In Hirschsprung's disease,
certain nerve cells (ganglion cells) in a portion of the colon are missing.
Because the muscles in that area can't relax, the muscle contractions that
normally push food and digestive waste through that part of the colon can't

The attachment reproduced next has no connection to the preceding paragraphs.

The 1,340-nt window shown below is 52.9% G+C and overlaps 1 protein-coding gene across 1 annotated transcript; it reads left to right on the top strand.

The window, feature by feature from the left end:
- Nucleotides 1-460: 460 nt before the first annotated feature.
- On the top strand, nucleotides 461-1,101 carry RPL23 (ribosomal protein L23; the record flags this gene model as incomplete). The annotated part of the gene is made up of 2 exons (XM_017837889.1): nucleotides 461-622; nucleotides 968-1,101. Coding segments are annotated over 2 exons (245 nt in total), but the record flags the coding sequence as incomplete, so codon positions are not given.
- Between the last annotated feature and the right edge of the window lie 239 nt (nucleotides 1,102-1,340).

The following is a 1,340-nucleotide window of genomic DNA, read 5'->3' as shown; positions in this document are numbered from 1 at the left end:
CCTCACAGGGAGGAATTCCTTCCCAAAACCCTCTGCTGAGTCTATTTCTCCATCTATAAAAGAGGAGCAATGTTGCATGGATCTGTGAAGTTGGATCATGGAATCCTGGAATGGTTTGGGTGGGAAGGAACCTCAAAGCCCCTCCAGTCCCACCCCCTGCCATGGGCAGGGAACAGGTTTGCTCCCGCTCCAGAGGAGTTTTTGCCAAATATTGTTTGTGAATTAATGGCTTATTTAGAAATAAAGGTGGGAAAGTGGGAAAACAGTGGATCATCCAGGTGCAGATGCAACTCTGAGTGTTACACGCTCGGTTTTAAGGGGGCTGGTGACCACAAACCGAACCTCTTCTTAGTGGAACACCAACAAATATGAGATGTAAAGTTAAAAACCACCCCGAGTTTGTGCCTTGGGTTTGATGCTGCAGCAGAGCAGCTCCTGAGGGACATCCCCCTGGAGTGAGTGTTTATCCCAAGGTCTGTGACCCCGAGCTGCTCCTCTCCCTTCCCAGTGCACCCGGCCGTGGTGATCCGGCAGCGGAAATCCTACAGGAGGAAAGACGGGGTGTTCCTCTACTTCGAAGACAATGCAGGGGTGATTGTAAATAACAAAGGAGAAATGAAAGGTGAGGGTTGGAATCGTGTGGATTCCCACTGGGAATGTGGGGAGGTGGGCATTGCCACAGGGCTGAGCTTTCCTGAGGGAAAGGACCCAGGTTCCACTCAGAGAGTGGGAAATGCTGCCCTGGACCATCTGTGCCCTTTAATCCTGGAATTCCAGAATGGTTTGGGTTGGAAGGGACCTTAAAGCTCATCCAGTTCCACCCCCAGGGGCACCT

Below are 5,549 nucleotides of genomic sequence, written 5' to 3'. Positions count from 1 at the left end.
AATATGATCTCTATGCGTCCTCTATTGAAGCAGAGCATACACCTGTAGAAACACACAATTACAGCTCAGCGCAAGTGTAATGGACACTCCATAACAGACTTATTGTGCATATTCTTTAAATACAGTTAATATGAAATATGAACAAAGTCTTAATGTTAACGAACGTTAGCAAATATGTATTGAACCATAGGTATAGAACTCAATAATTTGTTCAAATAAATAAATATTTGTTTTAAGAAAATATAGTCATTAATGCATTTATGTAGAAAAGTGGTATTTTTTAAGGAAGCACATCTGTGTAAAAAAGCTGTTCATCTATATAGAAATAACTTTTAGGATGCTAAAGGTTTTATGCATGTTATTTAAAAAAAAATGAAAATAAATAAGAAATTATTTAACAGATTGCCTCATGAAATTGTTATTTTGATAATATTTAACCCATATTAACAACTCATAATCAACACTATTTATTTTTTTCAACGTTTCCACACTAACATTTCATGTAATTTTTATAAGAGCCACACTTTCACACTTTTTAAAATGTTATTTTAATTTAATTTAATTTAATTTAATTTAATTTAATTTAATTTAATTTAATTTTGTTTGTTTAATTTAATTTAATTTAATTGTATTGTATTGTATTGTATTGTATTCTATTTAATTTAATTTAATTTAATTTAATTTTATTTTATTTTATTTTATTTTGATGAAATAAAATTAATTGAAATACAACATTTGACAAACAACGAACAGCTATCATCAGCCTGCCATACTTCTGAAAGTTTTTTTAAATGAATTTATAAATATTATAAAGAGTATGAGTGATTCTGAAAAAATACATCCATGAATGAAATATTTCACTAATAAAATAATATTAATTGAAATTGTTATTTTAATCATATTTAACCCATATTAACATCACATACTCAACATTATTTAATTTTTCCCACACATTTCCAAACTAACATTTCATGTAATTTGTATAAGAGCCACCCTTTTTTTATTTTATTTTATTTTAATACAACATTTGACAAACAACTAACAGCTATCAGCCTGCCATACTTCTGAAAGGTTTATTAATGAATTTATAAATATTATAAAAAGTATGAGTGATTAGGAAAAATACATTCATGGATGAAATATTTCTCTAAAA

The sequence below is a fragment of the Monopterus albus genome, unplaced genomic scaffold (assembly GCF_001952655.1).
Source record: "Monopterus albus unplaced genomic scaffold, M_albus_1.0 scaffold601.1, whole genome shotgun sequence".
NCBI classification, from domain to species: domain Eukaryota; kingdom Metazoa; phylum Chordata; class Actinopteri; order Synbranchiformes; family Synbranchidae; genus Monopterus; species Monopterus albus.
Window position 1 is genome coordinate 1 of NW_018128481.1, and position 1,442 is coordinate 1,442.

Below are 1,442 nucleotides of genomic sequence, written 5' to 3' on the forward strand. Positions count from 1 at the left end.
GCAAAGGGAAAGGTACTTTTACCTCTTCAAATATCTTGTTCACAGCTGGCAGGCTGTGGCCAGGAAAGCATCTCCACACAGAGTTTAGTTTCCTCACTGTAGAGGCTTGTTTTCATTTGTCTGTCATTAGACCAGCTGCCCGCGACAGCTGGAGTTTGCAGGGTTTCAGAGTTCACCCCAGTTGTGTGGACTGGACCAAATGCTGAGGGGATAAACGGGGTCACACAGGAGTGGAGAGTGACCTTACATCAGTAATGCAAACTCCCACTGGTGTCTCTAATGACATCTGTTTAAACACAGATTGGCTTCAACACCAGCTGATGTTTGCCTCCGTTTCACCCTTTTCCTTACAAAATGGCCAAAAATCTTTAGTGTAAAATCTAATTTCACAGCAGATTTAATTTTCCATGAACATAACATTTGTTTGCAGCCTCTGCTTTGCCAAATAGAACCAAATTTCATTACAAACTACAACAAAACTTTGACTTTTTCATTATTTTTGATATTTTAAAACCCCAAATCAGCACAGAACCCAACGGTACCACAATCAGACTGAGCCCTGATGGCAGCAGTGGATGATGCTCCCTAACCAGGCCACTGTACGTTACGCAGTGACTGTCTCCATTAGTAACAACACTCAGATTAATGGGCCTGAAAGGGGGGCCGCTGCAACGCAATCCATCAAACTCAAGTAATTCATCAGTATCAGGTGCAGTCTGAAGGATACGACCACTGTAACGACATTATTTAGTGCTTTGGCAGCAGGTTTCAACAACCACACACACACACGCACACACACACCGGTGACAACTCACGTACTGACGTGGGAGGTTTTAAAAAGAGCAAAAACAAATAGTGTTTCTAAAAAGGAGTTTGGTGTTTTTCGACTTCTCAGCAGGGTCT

occur. The picture on the right shows a colon in which the rectum lacks
ganglion nerve cells, causing swelling in the area above it.
ByHealthwise Staff Primary Medical ReviewerJohn Pope, MD - Pediatrics Specialist Medical ReviewerBrad W. Warner, MD - Pediatric Surgery
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